subject them to this oversight.

The costs imposed by regulatory requirements may also affect the
number of potential bidders. We noted that the winning bidders in one
solicitation by Virginia Power included a disproportionate percentage of
nonutility generators that are qualifying facilities under PURPA. As quali-
fying facilities, these generators are exempt not only from certain PUHCA
requirements but also from certain Virginia state regulations, such as
regulation of their rate-of-return, According to a Virginia Power official,
the exemptions may give these projects advantages that allow them to
submit lower bids.

Because it is difficult to know how many potential bidders are dis-
suaded because of regulations, it is impossible to determine their impact
precisely. Further, the impact regulatory restrictions have on cost is a
matter of some debate. Appendix IV discusses additional reasons for
possible differences between utilities’ and nonutility generators’ cost of
production.




Page 31             GAO/RCED90-182        Effects   of Competitive   Power Purchases   Are Uncertain
Appendix IV

Differences Between Utilities’ and Nonutility -
Generators Cost of Production

                    The proliferation of small nonutility generating sources following pas-
                    sage of the Public Utility Regulatory Policy Act of 1978, as amended,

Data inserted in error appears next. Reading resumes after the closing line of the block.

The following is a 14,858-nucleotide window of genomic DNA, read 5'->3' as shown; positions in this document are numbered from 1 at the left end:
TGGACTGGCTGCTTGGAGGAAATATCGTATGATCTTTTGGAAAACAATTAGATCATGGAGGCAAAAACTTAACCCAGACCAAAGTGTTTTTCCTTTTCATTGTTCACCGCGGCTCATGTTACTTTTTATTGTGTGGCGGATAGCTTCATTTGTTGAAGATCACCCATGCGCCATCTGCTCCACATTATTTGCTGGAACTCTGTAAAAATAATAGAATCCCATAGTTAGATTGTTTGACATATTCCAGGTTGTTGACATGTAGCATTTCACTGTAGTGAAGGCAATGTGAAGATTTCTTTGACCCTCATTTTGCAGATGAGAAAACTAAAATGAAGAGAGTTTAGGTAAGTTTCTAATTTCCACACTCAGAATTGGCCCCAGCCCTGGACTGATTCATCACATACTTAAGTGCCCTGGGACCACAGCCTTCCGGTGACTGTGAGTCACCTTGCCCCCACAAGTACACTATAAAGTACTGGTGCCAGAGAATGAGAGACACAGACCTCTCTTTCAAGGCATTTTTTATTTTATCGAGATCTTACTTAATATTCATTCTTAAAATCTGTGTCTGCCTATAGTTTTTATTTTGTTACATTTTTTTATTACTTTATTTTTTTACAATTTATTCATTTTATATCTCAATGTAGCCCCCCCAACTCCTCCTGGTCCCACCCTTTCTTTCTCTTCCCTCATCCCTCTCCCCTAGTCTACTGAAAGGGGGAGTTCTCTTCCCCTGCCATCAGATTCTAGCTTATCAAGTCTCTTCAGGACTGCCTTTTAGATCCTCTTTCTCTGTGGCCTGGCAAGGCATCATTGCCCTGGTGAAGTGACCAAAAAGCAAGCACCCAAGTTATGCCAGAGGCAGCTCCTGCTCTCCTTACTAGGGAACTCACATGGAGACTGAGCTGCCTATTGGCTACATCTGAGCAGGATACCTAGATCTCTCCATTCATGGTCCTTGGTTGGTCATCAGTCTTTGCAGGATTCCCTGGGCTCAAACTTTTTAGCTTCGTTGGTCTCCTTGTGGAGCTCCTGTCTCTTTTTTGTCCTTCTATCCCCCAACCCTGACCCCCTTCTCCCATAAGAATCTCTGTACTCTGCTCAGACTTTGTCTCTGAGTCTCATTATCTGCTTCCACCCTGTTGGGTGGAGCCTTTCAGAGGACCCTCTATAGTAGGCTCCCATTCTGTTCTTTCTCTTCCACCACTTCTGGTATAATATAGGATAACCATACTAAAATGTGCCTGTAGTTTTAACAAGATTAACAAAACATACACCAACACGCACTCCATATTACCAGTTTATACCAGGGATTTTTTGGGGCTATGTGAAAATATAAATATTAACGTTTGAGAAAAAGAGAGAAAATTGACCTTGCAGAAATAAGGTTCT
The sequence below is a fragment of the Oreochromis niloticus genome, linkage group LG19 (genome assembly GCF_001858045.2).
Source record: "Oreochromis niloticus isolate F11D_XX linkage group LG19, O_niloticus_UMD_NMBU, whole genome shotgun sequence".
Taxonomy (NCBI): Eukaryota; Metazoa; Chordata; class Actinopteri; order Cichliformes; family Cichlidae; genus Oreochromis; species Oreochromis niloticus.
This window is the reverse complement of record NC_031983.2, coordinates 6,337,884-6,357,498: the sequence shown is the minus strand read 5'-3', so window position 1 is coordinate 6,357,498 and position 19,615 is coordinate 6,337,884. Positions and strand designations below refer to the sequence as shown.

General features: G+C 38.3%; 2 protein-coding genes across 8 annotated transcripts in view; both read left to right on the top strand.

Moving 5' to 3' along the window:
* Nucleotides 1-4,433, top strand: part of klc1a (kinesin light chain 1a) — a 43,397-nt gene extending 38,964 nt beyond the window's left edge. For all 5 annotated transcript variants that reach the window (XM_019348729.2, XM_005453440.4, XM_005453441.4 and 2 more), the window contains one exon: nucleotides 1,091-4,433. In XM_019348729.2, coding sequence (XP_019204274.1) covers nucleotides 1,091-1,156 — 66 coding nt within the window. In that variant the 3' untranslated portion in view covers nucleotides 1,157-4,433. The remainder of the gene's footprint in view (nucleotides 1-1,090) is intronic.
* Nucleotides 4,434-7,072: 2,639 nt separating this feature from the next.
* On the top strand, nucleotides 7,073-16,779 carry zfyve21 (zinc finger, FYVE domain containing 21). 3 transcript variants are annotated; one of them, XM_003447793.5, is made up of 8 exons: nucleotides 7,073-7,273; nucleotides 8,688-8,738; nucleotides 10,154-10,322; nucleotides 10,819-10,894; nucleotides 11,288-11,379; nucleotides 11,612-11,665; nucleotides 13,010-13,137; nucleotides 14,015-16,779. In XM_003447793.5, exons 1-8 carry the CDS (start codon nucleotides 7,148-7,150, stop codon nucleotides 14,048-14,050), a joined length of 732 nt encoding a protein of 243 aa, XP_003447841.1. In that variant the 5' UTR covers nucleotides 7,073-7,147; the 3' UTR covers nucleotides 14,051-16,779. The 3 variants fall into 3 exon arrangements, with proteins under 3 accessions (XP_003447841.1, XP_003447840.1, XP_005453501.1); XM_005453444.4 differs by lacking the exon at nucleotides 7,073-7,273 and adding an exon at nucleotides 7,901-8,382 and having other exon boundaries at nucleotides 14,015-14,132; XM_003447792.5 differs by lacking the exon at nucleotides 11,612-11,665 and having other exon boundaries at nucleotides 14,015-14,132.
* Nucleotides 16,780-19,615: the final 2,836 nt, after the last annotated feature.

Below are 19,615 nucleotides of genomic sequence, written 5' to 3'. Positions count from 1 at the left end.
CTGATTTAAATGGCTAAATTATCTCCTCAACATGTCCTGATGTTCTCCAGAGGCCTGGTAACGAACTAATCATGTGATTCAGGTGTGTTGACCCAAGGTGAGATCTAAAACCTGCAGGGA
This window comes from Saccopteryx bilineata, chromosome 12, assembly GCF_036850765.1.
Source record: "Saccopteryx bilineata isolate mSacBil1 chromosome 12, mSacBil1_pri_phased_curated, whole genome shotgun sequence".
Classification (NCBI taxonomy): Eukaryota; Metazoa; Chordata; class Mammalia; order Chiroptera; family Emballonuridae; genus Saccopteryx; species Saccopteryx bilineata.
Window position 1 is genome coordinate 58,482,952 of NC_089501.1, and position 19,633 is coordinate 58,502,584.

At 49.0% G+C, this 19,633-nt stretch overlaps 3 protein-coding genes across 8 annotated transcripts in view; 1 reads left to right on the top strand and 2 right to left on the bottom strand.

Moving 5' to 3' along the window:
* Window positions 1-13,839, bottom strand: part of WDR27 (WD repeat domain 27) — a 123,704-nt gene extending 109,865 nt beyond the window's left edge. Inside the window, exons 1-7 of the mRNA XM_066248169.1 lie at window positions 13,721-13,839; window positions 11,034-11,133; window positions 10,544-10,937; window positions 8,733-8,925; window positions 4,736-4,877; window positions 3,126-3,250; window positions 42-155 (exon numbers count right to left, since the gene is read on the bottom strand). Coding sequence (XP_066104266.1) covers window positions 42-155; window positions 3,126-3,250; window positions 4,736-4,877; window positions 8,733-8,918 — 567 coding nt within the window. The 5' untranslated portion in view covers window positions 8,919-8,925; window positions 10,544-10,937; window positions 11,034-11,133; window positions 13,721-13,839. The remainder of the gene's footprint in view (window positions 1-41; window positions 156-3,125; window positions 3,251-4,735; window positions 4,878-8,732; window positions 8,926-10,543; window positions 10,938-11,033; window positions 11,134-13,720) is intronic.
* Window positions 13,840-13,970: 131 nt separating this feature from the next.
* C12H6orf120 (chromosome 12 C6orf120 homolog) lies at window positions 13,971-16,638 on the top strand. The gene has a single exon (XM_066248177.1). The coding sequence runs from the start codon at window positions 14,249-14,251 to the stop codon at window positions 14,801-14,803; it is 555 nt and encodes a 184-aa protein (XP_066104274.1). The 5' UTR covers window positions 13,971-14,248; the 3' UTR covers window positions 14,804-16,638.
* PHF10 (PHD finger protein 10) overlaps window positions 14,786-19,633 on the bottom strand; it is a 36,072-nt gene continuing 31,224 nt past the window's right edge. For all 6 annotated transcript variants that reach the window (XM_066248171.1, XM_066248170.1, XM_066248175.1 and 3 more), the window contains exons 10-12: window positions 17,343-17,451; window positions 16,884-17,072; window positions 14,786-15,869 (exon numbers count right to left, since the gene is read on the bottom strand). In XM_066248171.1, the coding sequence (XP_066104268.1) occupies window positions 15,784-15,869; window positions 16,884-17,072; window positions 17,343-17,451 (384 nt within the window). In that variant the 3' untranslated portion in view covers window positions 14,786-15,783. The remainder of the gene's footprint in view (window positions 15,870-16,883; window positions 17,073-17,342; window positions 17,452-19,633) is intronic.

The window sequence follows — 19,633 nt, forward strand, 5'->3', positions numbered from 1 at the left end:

(PURPA)has raised questions about the costs of generating electricity and
                    has led to some debate among economists and others. For those con-
                    cerned with minimizing electric rates for consumers while ensuring suf-
                    ficient reliability, the reasons for such cost differences may be
                    important.

                    A traditional economic argument for allowing electric utilities to exist as
                    integrated franchise monopolies is that such an arrangement results in
                    the lowest cost to consumers. This argument relies on the existence of
                    certain economies of scale (declining unit costs as the scale of operations
                    grows larger) in generation, transmission, and distribution. However,
                    the trend in the sizes of plants constructed by utilities, as well as the
                    existence of a number of nonutility generating sources, has raised some
                    question about this argument for electricity generation.

                    We reviewed available literature and questioned utility and commission
                    officials and representatives from associations of nonutility generators
                    as to why nonutility generators were able to provide power at a lower
                    cost than the utilities’ cost of generating it themselves. The following
                    summarizes some of the principal explanations.


                    Utility officials noted that cogenerators- one class of nonutility genera-
The Efficiency of   tors qualifying under PURPA-have an inherent advantage because they